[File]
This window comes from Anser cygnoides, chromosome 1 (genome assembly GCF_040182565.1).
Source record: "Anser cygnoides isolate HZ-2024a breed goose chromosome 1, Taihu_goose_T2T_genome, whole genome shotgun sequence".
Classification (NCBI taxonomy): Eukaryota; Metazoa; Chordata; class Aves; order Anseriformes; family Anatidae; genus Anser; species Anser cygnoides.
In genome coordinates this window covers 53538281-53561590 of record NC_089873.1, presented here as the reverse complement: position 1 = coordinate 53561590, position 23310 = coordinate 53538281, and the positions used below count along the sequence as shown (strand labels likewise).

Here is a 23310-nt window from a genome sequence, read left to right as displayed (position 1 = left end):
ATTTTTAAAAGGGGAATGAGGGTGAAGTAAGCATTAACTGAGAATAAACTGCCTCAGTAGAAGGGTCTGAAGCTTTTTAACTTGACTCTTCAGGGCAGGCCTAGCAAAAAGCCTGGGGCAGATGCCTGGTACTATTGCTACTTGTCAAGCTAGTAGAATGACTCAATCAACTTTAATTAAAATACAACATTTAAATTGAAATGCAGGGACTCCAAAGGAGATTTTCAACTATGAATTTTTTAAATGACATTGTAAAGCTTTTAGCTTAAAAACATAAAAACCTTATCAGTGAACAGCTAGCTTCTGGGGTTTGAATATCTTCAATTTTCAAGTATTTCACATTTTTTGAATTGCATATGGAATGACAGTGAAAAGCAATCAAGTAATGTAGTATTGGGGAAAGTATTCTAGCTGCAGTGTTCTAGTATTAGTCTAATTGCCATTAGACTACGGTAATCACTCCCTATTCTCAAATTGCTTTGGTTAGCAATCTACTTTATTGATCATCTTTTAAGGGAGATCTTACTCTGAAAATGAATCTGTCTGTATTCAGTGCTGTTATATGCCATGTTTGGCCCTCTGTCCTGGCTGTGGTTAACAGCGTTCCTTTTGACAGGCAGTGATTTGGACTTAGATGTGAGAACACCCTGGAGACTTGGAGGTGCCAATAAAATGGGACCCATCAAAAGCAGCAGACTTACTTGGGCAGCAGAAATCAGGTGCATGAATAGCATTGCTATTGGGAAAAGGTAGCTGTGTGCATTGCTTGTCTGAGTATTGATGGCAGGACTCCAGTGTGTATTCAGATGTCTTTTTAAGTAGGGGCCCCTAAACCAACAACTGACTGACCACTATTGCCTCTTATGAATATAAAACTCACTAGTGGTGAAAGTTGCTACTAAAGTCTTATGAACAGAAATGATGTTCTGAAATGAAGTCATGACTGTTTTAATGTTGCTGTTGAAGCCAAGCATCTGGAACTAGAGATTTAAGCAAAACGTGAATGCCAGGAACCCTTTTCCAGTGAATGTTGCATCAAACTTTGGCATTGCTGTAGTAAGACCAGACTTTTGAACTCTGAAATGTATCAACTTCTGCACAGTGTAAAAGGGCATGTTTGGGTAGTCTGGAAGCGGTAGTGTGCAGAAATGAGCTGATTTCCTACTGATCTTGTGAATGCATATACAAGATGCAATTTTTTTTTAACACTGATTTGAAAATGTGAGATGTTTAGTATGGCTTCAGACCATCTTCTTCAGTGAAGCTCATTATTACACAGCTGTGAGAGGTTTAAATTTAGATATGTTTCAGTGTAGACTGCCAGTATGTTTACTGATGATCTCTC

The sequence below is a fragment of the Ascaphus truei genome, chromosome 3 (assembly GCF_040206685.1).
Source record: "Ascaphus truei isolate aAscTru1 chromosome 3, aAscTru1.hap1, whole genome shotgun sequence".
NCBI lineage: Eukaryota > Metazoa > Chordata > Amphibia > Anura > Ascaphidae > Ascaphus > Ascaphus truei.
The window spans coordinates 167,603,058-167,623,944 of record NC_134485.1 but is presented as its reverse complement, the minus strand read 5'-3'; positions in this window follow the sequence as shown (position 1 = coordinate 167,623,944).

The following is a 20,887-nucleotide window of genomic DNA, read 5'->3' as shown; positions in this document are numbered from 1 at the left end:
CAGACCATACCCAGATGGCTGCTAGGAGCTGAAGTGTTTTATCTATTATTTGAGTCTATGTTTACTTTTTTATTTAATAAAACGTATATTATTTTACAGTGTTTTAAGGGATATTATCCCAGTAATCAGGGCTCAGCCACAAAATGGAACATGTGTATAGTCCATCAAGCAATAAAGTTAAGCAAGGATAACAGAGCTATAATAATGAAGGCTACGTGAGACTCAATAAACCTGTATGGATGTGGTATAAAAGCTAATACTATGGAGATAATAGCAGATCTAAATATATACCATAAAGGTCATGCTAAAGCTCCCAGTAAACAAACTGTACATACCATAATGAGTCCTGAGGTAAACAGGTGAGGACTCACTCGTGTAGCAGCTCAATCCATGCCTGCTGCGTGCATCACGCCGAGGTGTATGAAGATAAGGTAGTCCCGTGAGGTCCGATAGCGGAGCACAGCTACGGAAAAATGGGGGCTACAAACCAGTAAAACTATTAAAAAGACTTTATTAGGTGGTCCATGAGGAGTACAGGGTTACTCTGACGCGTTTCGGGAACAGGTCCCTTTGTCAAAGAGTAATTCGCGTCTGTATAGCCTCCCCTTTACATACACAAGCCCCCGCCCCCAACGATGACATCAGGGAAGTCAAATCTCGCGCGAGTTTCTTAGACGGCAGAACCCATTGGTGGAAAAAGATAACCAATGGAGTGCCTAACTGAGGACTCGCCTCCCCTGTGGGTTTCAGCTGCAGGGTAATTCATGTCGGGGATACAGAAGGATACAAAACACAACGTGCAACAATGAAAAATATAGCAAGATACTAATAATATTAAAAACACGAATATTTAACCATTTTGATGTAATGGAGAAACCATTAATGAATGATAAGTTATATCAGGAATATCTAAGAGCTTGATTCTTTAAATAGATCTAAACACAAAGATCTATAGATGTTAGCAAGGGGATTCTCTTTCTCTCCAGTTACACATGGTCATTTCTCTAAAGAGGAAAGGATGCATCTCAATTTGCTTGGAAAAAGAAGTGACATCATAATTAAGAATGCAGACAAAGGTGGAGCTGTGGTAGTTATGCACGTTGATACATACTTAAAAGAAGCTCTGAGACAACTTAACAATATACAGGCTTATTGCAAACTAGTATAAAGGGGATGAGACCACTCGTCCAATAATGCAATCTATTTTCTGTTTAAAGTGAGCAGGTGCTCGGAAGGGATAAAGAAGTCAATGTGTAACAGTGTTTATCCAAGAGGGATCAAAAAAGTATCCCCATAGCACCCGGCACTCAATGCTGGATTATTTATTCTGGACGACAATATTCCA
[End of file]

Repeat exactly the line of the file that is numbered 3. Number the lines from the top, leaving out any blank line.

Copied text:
Classification (NCBI taxonomy): Eukaryota; Metazoa; Chordata; class Aves; order Anseriformes; family Anatidae; genus Anser; species Anser cygnoides.